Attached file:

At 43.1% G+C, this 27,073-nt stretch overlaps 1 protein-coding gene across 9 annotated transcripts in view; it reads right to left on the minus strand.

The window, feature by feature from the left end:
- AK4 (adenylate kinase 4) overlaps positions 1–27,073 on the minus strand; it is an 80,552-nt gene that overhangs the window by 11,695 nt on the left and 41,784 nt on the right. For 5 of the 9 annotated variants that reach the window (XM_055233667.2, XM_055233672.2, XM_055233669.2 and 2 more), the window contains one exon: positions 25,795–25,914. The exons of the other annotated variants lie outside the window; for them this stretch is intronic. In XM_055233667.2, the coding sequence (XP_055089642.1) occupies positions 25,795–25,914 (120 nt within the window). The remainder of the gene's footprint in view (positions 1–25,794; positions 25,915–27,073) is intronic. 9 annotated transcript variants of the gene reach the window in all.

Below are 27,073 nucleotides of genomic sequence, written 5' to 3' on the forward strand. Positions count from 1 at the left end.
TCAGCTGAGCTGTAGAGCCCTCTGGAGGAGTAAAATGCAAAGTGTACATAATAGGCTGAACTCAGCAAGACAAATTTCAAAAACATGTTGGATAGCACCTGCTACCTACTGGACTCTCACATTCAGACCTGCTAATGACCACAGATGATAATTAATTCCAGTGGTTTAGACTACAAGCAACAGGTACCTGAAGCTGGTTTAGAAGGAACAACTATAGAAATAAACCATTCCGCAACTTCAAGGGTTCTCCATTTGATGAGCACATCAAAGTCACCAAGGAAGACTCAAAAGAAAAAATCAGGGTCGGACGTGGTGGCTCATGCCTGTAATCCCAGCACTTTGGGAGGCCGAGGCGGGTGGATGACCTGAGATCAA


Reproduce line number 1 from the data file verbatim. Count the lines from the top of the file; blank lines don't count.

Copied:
At 43.1% G+C, this 27,073-nt stretch overlaps 1 protein-coding gene across 9 annotated transcripts in view; it reads right to left on the minus strand.